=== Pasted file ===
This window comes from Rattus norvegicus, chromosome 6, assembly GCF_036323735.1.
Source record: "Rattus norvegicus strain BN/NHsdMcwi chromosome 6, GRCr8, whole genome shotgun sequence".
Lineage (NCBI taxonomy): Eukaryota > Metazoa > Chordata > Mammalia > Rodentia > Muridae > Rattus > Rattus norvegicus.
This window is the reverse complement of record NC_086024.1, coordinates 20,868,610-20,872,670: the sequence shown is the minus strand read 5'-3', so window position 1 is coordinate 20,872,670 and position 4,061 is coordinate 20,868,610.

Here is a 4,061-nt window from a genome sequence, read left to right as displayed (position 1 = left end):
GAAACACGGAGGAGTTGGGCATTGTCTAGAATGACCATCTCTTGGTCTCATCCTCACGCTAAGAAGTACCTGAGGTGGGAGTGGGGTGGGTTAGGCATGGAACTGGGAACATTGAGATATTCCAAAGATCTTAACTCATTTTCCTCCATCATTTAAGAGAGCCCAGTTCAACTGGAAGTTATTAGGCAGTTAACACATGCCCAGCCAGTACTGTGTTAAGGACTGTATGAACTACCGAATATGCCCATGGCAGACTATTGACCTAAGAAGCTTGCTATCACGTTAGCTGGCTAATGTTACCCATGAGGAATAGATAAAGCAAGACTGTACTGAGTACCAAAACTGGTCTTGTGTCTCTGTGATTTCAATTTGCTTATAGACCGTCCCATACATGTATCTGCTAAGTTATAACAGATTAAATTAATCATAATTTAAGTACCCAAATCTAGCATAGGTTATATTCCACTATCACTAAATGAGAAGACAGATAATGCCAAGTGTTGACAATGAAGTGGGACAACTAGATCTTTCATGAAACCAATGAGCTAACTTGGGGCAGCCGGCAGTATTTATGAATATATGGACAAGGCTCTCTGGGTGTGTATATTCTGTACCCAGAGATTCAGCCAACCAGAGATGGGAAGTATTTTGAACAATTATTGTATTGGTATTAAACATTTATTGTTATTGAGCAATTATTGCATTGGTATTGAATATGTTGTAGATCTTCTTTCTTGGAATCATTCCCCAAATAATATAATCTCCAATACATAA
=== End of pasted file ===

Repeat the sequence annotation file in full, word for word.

This window comes from Rattus norvegicus, chromosome 6, assembly GCF_036323735.1.
Source record: "Rattus norvegicus strain BN/NHsdMcwi chromosome 6, GRCr8, whole genome shotgun sequence".
Lineage (NCBI taxonomy): Eukaryota > Metazoa > Chordata > Mammalia > Rodentia > Muridae > Rattus > Rattus norvegicus.
This window is the reverse complement of record NC_086024.1, coordinates 20,868,610-20,872,670: the sequence shown is the minus strand read 5'-3', so window position 1 is coordinate 20,872,670 and position 4,061 is coordinate 20,868,610.

Here is a 4,061-nt window from a genome sequence, read left to right as displayed (position 1 = left end):
GAAACACGGAGGAGTTGGGCATTGTCTAGAATGACCATCTCTTGGTCTCATCCTCACGCTAAGAAGTACCTGAGGTGGGAGTGGGGTGGGTTAGGCATGGAACTGGGAACATTGAGATATTCCAAAGATCTTAACTCATTTTCCTCCATCATTTAAGAGAGCCCAGTTCAACTGGAAGTTATTAGGCAGTTAACACATGCCCAGCCAGTACTGTGTTAAGGACTGTATGAACTACCGAATATGCCCATGGCAGACTATTGACCTAAGAAGCTTGCTATCACGTTAGCTGGCTAATGTTACCCATGAGGAATAGATAAAGCAAGACTGTACTGAGTACCAAAACTGGTCTTGTGTCTCTGTGATTTCAATTTGCTTATAGACCGTCCCATACATGTATCTGCTAAGTTATAACAGATTAAATTAATCATAATTTAAGTACCCAAATCTAGCATAGGTTATATTCCACTATCACTAAATGAGAAGACAGATAATGCCAAGTGTTGACAATGAAGTGGGACAACTAGATCTTTCATGAAACCAATGAGCTAACTTGGGGCAGCCGGCAGTATTTATGAATATATGGACAAGGCTCTCTGGGTGTGTATATTCTGTACCCAGAGATTCAGCCAACCAGAGATGGGAAGTATTTTGAACAATTATTGTATTGGTATTAAACATTTATTGTTATTGAGCAATTATTGCATTGGTATTGAATATGTTGTAGATCTTCTTTCTTGGAATCATTCCCCAAATAATATAATCTCCAATACATAA